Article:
Andrew Sullivan needs to brush up on his theology
For reasons that are not too terribly difficult to grasp, Sullivan is eager to find examples of cafeteria Catholicism among the ranks of theocons like George Weigel. It makes his own selectivity about other aspects of Catholic teaching more palatable, after all.
THEOCONS VERSUS THE CHURCH: I tend to agree with this essay by George Weigel, defending war against Iraq within the Catholic Church’s just war tradition. He even argues that some clerics may not be the best candidates for figuring out questions of public morality:
There is a charism or gift of political discernment unique to the vocation of public service. That charism is not shared by bishops, moderators, rabbis, imams or inter-religious agencies. Moral clarity in a time of war demands moral seriousness from public officials. It also demands a measure of political modesty from religious leaders and public intellectuals, in the give-and-take of democratic deliberation.
Couldn’t agree more. But isn’t this a pretty flagrant dissent from Church teaching? And isn’t Weigel one of the key intellectual supporters of enforcing Church orthodoxy on everyone, especially in the academy, who dare to question official Church teachings? That’s one of my beefs with the theocons. They want strict orthodoxy on practical issues that have no deep moral meaning, like a celibate priesthood, but feel free to dissent openly on war, economics and social justice. Am I the only one to find their position just a little bit too easy?
Um, no, Andrew. I’m afraid you’ve got it wrong. From the teaching of Paul in Romans 13, which fully grants Caesar the power to use the sword within his proper sphere and the right to discern when to use it, to the present Catechism, Church teaching concedes to Caesar the right and duty to order society for the common good and an authority proper to him and not derived from the bishops. This does not mean he can, like Stalin, do whatever he likes since the Pope has no divisions. But it does mean that it is normatively up to Caesar to make the judgement call when a war is not clearly an immoral act. The bishops have not, contrary to what you say, issued any “official Church teachings” on war with Iraq. They have presented what amounts to their collective opinion, along with a big fat caveat that clearly and explicitly says, “We offer not definitive conclusions, but rather our serious concerns and questions in the hope of helping all of us to reach sound moral judgments. People of good will may differ on how to apply just war norms in particular cases, especially when events are moving rapidly and the facts are not altogether clear.”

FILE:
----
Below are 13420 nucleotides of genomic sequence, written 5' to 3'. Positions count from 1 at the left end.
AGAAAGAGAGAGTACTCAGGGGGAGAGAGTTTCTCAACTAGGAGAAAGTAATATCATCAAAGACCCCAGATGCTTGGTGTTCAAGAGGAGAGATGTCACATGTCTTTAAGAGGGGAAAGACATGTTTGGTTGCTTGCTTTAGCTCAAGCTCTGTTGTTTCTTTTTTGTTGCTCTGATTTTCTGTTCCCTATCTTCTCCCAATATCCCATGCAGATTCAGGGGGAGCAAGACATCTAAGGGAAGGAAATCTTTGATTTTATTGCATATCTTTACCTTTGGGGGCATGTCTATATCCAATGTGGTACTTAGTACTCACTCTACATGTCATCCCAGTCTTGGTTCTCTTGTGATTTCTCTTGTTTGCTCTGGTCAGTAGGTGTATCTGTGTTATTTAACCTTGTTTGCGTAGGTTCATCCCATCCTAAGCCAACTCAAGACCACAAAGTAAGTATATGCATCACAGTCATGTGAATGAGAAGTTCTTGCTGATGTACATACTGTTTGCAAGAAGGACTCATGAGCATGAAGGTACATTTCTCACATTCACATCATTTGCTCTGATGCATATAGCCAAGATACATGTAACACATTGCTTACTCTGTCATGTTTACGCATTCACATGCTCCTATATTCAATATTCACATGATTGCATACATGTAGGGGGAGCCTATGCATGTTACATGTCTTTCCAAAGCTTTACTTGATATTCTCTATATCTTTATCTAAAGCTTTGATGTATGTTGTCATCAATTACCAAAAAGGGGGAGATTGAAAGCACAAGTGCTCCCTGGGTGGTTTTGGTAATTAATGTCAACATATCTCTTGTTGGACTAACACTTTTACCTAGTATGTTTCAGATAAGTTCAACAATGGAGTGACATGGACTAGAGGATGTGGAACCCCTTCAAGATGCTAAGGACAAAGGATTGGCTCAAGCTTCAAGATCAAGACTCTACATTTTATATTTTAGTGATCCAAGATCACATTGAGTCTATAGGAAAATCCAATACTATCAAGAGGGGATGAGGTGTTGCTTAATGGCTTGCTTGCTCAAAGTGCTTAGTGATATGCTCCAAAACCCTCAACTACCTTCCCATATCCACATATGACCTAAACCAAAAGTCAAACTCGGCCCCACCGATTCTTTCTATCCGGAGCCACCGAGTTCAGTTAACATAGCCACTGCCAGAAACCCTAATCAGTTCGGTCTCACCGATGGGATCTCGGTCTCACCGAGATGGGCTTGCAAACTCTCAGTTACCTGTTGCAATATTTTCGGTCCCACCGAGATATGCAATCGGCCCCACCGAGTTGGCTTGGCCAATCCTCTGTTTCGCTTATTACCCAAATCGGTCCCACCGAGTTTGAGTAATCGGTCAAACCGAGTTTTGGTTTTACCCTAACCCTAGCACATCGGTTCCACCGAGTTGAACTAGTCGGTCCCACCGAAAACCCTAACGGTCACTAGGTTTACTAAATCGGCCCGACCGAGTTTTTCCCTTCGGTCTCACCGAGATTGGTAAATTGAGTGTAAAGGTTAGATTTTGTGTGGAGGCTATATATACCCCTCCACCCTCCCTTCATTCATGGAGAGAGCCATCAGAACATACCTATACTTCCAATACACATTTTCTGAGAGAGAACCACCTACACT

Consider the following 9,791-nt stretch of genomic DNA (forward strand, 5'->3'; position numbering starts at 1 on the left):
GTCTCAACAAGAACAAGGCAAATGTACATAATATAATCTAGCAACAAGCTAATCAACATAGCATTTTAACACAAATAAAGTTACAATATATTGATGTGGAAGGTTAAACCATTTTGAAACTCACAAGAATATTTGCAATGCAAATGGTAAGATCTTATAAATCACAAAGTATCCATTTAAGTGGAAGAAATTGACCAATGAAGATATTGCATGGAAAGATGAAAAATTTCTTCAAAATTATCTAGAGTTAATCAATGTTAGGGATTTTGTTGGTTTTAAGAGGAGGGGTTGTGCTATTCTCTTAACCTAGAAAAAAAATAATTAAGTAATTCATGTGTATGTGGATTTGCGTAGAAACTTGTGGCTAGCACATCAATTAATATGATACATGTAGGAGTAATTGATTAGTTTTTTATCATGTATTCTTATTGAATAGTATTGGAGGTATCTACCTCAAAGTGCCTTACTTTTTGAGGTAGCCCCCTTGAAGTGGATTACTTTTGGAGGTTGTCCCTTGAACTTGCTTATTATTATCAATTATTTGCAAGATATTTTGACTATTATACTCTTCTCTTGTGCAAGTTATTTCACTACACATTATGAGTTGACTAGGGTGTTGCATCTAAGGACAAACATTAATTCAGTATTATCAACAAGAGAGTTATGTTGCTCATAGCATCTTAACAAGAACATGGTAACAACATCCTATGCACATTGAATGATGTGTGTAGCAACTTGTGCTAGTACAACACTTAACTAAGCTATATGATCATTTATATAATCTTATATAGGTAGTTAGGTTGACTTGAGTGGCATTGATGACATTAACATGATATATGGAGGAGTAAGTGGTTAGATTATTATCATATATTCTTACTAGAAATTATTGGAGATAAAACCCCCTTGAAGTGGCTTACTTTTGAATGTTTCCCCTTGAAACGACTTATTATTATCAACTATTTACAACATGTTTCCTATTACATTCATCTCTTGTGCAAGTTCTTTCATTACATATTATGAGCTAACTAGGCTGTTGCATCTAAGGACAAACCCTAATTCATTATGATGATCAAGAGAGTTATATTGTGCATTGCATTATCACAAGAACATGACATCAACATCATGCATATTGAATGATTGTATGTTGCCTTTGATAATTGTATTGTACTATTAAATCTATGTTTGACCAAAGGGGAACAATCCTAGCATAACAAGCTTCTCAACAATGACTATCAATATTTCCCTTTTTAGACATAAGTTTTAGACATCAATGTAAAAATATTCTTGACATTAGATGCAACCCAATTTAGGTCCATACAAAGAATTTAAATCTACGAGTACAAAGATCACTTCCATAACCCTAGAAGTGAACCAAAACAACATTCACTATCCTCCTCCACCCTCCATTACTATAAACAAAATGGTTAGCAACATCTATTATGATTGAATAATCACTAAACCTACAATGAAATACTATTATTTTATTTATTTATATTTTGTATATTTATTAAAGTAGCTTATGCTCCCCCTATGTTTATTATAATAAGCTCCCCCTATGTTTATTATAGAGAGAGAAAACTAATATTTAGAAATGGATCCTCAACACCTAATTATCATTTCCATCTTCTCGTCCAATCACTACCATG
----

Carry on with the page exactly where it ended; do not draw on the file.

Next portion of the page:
In short, the bishops are giving doctrine only insofar as they are saying, “Here are the tools called ‘Just War theory’ which the Church provides us with (CCC 2309). After this, they then use those tools to do their own bit of cogitating on this particular circumstance of the proposed war with Iraq. They say, in effect, “We don’t think the case for war is all that great.” But then, they make extremely clear that they are not binding anybody’s conscience, and are merely giving their opinion which Catholics of good will can differ on, depending on their reading of the facts on the ground in light of the Church’s tradition of Just War theory. This is precisely what Weigel does–and he too acknowledges that Catholics of good will can evaluate things differently using the conceptual tools provided by the Church’s Just War Tradition.
This is not cafeteria Catholicism. Nobody on either side is saying “Screw Just War theory! Let’s launch an aggressive war without provocation! Let’s target civilians! Let’s reduce Iraq to a vast plain of glass if they shoot down a single drone!” In order for your argument the Weigel is ignoring “official Church teaching” to really hold water, you would have to show, not that Weigel reads the situation differently in light of the same Church teaching as the bishops (which the bishops themselves acknowledge is completely legitimate for him to do) but that Weigel is saying “To hell with Just War theory.”